New Policy Requires Background Checks for Drivers at Bradley Airport

There are some new security measures are coming to Bradley International Airport.

The drivers who take passengers to parking lots or to area hotel will soon be subject to screenings that are more strict. The board of directors from the Connecticut Airport Authority, which operates Bradley Airport, said the policy change is about passenger safety.

Beginning in January 2018, more of the drivers who give rides from the terminal will be needing more of a security clearance. The tougher security measures will be specifically for any driver using the already-restricted roadway just outside the Arrivals area on the lower level of the terminal.

"It's going to impact anyone that has access to that roadway," Kevin Dillon, the executive director of the Connecticut Airport Authority (CAA), said. 

Dillon said the new security policy will require background checks, and even a check of the federal 'No Fly' list, for every driver who is cleared to use that curbside passenger pick-up area. Until the CAA board approved the policy on November 27, that was not the case.

"We noted that there was a deficiency on the background checks that we do on those folks that have access to what we call the inner restricted roadway here at the airport," Dillon said.

The particular stretch of roadway is not open to the public. It is typically used by taxis, shuttles and rental car buses. Many, but not all, of the hired drivers who use the road are already subject to background checks.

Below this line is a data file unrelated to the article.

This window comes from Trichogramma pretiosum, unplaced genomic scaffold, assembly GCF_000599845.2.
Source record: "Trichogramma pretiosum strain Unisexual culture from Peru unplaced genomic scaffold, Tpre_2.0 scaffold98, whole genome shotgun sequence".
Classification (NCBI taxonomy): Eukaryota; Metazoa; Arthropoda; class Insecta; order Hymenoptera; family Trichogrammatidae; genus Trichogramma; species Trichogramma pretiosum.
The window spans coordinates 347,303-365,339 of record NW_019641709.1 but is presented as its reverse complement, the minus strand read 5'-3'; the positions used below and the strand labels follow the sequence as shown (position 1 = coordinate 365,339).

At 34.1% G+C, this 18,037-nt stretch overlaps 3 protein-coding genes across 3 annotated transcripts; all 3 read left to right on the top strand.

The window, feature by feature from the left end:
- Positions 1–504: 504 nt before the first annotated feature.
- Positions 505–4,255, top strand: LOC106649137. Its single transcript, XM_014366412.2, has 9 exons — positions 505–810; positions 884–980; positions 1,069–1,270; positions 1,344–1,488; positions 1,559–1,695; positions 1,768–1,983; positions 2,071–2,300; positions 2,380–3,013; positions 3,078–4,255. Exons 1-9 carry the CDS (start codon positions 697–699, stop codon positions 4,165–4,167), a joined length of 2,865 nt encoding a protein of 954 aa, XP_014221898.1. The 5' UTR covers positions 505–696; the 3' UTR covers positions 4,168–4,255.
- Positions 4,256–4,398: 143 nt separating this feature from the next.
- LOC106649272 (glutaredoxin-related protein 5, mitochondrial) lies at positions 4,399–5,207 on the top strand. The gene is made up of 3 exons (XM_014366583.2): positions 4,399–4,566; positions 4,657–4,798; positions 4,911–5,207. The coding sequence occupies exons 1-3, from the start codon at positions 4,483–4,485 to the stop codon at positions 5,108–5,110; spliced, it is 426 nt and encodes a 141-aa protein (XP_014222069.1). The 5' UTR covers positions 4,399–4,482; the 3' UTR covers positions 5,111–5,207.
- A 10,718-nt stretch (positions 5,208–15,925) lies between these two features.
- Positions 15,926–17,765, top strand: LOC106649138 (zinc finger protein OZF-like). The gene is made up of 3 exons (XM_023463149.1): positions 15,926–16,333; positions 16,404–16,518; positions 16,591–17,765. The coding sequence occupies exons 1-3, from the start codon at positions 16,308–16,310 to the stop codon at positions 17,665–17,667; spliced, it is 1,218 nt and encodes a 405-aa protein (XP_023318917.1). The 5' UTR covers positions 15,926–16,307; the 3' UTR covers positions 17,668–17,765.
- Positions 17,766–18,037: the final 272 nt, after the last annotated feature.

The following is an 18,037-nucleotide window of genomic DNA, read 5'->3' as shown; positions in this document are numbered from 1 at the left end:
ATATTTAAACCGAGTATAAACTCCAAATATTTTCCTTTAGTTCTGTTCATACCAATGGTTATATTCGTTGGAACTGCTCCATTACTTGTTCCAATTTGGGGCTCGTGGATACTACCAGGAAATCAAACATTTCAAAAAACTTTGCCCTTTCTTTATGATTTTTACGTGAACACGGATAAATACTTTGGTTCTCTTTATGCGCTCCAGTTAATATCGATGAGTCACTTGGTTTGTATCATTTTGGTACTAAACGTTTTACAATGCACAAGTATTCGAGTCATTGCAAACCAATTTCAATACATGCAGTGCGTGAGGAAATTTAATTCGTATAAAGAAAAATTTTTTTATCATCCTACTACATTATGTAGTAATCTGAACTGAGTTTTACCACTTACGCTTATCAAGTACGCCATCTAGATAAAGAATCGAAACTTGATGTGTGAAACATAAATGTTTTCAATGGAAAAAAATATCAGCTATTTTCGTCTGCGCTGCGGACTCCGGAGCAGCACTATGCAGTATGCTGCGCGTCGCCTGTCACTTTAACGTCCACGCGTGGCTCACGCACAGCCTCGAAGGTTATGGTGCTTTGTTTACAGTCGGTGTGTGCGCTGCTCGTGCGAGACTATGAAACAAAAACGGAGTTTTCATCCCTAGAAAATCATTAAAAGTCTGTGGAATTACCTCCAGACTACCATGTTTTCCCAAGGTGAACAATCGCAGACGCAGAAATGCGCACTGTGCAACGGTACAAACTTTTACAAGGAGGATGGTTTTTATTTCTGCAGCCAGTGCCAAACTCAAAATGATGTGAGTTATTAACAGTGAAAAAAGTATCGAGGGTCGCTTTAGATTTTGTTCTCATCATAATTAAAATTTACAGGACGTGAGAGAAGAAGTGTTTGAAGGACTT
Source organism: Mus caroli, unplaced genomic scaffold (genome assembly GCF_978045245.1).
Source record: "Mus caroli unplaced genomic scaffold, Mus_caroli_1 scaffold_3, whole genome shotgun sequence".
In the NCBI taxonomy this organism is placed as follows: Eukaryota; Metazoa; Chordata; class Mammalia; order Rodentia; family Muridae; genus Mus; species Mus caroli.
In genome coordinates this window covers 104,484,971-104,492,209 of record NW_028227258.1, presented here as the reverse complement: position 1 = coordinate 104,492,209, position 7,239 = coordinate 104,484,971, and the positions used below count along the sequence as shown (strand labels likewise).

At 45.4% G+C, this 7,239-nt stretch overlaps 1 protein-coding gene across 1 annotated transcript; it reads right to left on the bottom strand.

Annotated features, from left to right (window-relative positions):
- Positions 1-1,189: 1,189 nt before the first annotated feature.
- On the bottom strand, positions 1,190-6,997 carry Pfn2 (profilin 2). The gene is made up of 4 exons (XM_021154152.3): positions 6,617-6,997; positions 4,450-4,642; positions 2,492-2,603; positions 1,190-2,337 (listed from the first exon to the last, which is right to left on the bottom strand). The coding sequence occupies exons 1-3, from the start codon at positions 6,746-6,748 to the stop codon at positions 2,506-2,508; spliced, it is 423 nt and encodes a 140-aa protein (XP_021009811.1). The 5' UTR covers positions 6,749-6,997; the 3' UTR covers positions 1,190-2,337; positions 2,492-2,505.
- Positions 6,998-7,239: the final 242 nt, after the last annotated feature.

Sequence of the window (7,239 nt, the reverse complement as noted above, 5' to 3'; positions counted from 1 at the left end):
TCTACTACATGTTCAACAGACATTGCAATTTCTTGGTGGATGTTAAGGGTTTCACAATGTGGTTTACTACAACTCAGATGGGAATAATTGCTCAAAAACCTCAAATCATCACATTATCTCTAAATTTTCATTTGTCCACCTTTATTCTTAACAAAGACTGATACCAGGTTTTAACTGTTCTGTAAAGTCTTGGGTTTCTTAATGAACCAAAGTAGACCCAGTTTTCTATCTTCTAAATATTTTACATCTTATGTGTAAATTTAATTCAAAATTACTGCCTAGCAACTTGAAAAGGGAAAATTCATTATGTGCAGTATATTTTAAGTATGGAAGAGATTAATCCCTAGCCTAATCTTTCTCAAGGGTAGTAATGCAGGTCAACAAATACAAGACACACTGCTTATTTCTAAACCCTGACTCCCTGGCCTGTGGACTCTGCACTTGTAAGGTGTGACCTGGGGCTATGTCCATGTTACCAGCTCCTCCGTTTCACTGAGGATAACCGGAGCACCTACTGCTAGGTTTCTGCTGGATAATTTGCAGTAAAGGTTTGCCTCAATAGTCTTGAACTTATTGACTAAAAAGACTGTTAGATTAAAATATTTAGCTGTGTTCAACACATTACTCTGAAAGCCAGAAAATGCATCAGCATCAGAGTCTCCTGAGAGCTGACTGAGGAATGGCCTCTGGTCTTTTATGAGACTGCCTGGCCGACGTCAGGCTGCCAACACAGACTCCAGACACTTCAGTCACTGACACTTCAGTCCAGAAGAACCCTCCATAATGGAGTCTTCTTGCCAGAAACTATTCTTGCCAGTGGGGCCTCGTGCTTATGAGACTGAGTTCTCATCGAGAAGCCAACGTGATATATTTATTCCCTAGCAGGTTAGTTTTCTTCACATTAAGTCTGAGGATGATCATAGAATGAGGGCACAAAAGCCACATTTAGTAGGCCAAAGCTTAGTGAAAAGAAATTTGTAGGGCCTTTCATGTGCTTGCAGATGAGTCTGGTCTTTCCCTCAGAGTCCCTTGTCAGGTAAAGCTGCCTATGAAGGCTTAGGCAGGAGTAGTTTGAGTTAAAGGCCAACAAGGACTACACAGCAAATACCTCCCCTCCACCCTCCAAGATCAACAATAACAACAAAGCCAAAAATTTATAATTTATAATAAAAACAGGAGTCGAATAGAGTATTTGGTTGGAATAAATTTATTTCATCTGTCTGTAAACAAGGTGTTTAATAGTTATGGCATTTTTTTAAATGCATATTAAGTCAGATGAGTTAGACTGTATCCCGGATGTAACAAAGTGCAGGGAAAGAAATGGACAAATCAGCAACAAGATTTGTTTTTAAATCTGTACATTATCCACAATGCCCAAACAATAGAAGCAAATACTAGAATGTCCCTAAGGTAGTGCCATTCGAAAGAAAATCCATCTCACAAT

But with the policy change, even shuttle drivers for hotels or off-site private parking lots will get that same scrutiny. Those who have been convicted of any of dozens of criminal offenses within the last decade may be disqualified from operating for any ground transportation business at Bradley.

"I think it's probably a good idea,"  Anja Duffy, a Bradley Airport passenger who lives in Holyoke, Massachusetts, said. "There have been a lot of vehicular attacks so I think that extra layer makes sense."

The new CAA policy does not hold Uber and Lyft drivers to the same requirements because ride-sharing service drivers are not using that specific restricted roadway.

Michael Lindsey, president and CEO of Lindsey Limousine based in Windsor, believes all drivers who transport passengers to and from Bradley should have to meet the same requirements.

"Just 30 feet away, lies what is referred to as the 'outer roadway curb' which is open to the public and most recently Uber and Lyft," wrote Lindsey. "These companies are doing essentially the same thing as the contracted companies - like us, yet will be exempt from this new policy."

Paying for and performing the added background checks will be the responsibility of the companies, not the CAA.

Dillon said there could be consequences for those employees and companies that do not comply.

"Their right to operate here at the airport would be restricted until we can make the determination that they're actually compliant," Dillon said.

For thirty days, public comment on the new policy is being accepted. If no changes are made, it will go into effect on January 5, 2018.

"We know that it will be a burden or them to put all those employees through the background checks, so we want to be reasonable how we implement it," said Dillon.

Read the Ground Transportation Driver Requirements and Background Checks Policy here:

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